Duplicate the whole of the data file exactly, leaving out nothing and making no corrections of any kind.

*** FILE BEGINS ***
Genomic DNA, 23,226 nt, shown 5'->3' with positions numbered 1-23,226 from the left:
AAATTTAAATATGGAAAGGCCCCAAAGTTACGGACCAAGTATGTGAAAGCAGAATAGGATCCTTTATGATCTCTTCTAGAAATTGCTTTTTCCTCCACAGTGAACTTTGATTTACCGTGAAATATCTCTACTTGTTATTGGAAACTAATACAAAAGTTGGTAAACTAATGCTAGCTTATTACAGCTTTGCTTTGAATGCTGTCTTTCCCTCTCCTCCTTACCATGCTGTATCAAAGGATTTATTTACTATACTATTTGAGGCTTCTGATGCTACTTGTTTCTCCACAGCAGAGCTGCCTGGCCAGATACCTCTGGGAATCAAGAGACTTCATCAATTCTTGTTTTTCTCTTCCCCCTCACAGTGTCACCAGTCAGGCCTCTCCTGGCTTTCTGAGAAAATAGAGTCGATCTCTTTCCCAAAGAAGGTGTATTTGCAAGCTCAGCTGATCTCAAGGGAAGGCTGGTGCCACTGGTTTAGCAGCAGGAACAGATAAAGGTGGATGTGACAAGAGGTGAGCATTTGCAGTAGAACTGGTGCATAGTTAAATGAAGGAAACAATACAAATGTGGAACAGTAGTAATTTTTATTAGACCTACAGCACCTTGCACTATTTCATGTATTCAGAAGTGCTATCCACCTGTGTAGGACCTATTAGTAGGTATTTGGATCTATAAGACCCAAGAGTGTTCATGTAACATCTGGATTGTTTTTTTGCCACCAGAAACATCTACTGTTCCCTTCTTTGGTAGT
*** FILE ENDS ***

Genomic DNA, 23,226 nt, shown 5'->3' with positions numbered 1-23,226 from the left:
AAATTTAAATATGGAAAGGCCCCAAAGTTACGGACCAAGTATGTGAAAGCAGAATAGGATCCTTTATGATCTCTTCTAGAAATTGCTTTTTCCTCCACAGTGAACTTTGATTTACCGTGAAATATCTCTACTTGTTATTGGAAACTAATACAAAAGTTGGTAAACTAATGCTAGCTTATTACAGCTTTGCTTTGAATGCTGTCTTTCCCTCTCCTCCTTACCATGCTGTATCAAAGGATTTATTTACTATACTATTTGAGGCTTCTGATGCTACTTGTTTCTCCACAGCAGAGCTGCCTGGCCAGATACCTCTGGGAATCAAGAGACTTCATCAATTCTTGTTTTTCTCTTCCCCCTCACAGTGTCACCAGTCAGGCCTCTCCTGGCTTTCTGAGAAAATAGAGTCGATCTCTTTCCCAAAGAAGGTGTATTTGCAAGCTCAGCTGATCTCAAGGGAAGGCTGGTGCCACTGGTTTAGCAGCAGGAACAGATAAAGGTGGATGTGACAAGAGGTGAGCATTTGCAGTAGAACTGGTGCATAGTTAAATGAAGGAAACAATACAAATGTGGAACAGTAGTAATTTTTATTAGACCTACAGCACCTTGCACTATTTCATGTATTCAGAAGTGCTATCCACCTGTGTAGGACCTATTAGTAGGTATTTGGATCTATAAGACCCAAGAGTGTTCATGTAACATCTGGATTGTTTTTTTGCCACCAGAAACATCTACTGTTCCCTTCTTTGGTAGT